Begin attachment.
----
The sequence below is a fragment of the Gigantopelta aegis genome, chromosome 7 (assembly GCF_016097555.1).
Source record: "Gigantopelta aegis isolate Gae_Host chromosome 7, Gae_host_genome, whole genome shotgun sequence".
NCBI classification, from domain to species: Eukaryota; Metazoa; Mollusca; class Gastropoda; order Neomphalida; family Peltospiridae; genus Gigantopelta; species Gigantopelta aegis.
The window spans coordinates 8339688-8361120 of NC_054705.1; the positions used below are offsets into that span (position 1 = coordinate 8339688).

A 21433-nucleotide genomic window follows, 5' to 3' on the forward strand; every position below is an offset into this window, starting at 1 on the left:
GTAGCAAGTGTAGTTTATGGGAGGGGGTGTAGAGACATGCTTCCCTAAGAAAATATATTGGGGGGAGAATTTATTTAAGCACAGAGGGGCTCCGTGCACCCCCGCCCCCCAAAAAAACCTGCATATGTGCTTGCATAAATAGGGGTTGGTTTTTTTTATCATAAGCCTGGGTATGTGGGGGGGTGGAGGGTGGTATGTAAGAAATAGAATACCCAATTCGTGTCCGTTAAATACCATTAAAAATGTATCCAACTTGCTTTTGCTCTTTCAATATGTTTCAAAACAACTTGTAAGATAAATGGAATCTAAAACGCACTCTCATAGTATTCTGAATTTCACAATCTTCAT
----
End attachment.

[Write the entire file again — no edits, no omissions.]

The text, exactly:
The sequence below is a fragment of the Gigantopelta aegis genome, chromosome 7 (assembly GCF_016097555.1).
Source record: "Gigantopelta aegis isolate Gae_Host chromosome 7, Gae_host_genome, whole genome shotgun sequence".
NCBI classification, from domain to species: Eukaryota; Metazoa; Mollusca; class Gastropoda; order Neomphalida; family Peltospiridae; genus Gigantopelta; species Gigantopelta aegis.
The window spans coordinates 8339688-8361120 of NC_054705.1; the positions used below are offsets into that span (position 1 = coordinate 8339688).

A 21433-nucleotide genomic window follows, 5' to 3' on the forward strand; every position below is an offset into this window, starting at 1 on the left:
GTAGCAAGTGTAGTTTATGGGAGGGGGTGTAGAGACATGCTTCCCTAAGAAAATATATTGGGGGGAGAATTTATTTAAGCACAGAGGGGCTCCGTGCACCCCCGCCCCCCAAAAAAACCTGCATATGTGCTTGCATAAATAGGGGTTGGTTTTTTTTATCATAAGCCTGGGTATGTGGGGGGGTGGAGGGTGGTATGTAAGAAATAGAATACCCAATTCGTGTCCGTTAAATACCATTAAAAATGTATCCAACTTGCTTTTGCTCTTTCAATATGTTTCAAAACAACTTGTAAGATAAATGGAATCTAAAACGCACTCTCATAGTATTCTGAATTTCACAATCTTCAT